New York Mayor Bill de Blasio has seen the enemy and has conquered it. In this case, however, the enemy is the Styrofoam container used by restaurants, diners and containers for takeout meals and drinks.
According to a Reuters report, de Blasio has enacted a ban that will make the use of expanded polystyrene – a.k.a. Styrofoam – by the city’s dining and food retail outlets illegal as of July 1. In an act of mayoral benevolence, de Blasio will allow a six-month grace period to enable the switch away from polystyrene containers – but starting on New Year’s Day 2016, anyone packing a veggiee burger or a serving of General Tso’s chicken into this type of container will be slapped with a fine. (However, the exact fine schedule has yet to be determined.) Restaurants that bring in less than $500,000 in profits a year will be eligible for a waiver that will make them exempt from the ban.
The ban also covers the use of so-called “packing peanuts” that are ubiquitous in moving and storage.
“These products cause real environmental harm and have no place in New York City. We have better options, better alternatives, and if more cities across the country follow our lead and institute similar bans, those alternatives will soon become more plentiful and will cost less,” said de Blasio. “By removing nearly 30,000 tons of expanded polystyrene waste from our landfills, streets and waterways, today’s announcement is a major step towards our goal of a greener, greater New York City.”
The ban is not exactly an original idea – de Blasio’s predecessor, Michael Bloomberg, first proposed it in February 2013, but that initially attracted as much popular support as his attempt to ban XL-sized soft drinks.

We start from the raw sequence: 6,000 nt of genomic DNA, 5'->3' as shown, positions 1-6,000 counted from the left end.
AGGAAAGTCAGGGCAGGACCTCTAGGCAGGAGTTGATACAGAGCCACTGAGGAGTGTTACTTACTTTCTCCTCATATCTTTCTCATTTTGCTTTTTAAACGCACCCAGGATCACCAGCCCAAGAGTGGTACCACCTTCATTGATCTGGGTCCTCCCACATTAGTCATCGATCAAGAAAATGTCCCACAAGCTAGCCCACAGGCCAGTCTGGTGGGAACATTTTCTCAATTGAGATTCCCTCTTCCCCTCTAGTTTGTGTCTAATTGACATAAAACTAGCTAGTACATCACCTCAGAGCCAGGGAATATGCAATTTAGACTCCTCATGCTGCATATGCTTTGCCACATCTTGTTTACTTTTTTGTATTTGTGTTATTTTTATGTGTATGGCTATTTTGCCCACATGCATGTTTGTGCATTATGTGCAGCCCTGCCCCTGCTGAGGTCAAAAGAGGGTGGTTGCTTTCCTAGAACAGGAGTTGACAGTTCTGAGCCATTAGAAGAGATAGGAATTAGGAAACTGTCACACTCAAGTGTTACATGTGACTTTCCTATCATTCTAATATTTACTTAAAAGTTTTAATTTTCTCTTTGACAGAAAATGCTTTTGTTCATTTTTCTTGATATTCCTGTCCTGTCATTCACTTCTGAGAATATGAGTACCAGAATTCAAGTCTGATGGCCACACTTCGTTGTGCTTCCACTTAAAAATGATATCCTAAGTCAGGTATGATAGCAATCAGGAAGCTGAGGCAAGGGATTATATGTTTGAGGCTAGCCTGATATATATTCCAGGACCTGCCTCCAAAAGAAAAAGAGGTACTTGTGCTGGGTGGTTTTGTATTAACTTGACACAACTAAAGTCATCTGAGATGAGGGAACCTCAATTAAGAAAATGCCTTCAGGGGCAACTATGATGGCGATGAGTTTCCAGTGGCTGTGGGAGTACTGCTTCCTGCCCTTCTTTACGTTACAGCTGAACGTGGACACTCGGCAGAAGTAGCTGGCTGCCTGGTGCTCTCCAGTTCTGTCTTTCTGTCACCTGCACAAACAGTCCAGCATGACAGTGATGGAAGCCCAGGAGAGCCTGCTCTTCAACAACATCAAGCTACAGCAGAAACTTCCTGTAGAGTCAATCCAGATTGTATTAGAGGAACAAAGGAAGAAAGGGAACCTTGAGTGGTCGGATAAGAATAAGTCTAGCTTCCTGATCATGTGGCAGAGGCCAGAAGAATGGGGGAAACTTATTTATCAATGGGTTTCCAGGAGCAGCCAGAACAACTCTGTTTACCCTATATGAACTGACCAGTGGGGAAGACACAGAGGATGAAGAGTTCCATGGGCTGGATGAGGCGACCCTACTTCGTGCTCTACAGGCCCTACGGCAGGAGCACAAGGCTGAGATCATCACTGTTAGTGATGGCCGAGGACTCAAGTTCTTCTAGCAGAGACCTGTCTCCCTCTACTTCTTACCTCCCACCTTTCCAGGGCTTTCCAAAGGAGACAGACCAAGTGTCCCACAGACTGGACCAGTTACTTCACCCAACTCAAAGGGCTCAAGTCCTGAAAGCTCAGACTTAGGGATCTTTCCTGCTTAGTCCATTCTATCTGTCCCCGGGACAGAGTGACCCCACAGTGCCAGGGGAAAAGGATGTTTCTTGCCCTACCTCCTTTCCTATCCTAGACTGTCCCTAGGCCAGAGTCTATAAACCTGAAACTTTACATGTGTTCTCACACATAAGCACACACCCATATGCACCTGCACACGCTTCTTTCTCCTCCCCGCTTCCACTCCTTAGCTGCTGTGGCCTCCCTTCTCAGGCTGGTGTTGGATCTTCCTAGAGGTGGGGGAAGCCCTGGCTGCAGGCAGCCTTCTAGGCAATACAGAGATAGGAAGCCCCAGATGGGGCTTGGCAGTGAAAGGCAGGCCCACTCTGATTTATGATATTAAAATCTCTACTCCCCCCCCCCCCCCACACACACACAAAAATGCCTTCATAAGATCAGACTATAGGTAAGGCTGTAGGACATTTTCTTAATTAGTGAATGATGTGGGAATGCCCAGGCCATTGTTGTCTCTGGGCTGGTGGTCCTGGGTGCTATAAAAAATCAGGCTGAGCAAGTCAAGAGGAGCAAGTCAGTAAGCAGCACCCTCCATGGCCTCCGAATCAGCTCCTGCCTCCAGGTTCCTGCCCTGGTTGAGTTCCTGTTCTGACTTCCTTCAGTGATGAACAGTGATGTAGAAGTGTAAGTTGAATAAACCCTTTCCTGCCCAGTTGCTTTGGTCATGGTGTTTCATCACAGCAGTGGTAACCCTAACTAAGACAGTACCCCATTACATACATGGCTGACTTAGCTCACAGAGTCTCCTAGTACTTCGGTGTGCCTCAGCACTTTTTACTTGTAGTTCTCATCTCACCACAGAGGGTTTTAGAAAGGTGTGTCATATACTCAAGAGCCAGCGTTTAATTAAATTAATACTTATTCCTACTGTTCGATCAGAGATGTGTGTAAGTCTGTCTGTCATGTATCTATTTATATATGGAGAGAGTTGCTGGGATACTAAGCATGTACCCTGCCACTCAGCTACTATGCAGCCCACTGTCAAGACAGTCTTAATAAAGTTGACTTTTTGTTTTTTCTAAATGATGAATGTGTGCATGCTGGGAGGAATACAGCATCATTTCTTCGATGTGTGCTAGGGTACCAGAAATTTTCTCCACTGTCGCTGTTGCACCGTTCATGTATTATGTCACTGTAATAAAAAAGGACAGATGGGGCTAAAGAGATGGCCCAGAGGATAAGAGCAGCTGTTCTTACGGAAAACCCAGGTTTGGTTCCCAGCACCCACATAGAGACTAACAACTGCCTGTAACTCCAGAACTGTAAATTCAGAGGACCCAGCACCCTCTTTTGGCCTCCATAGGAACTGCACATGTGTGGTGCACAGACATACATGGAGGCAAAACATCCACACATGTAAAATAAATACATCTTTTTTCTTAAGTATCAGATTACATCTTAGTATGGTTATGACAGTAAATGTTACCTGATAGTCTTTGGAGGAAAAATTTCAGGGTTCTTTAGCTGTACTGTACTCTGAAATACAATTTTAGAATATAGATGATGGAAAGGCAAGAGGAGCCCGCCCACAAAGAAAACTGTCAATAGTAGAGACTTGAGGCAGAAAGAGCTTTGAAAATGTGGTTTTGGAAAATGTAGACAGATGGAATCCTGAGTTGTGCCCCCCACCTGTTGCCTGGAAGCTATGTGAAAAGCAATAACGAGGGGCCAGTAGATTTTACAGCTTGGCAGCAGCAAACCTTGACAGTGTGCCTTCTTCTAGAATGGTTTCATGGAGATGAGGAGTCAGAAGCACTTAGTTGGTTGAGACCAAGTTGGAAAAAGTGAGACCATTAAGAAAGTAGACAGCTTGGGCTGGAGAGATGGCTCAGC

The city will start fining violators of the ban after a six-month grace period ending in January 2016. Administration officials have not yet determined a fine schedule, a spokesman said.
But do the costs of this ban outweigh any perceived environmental benefits? Both the New York State Restaurant Association and the NYC Hospitality Alliance point out that the non-polystyrene containers that are touted as being environmentally friendly cost much more, and this added expense could be passed on to consumers with higher prices on their takeout items.
And, to add insult to injury, this action might be a waste of time. The Competitive Enterprise Institute, citing data culled by a research group called Franklin Associates, noted in an August 2011 report:
“[T]he average 16-ounce polystyrene cup uses a third less energy, produces 50 percent less solid waste by volume, and releases a third less of so-called “green house gases” than does a 16-ounce paper cup with a sleeve. Over their lifecycles, polystyrene packaging products require 20 to 30 percent less water than do paper alternatives.”
In his announcement, de Blasio cited input by Dart Container Corporation in his decision. But in November 2013, shortly after de Blasio’s election, that company put forth a recyling offer that would have cancelled the need for the ban while making money for the cash-strapped city.
“New York City pays $86 a ton to landfill foam,”said Michael Westerfield, Dart’s director of recycling, in an interview with the New York Post. “We’re offering to pay $160 [a ton] to recycle it.”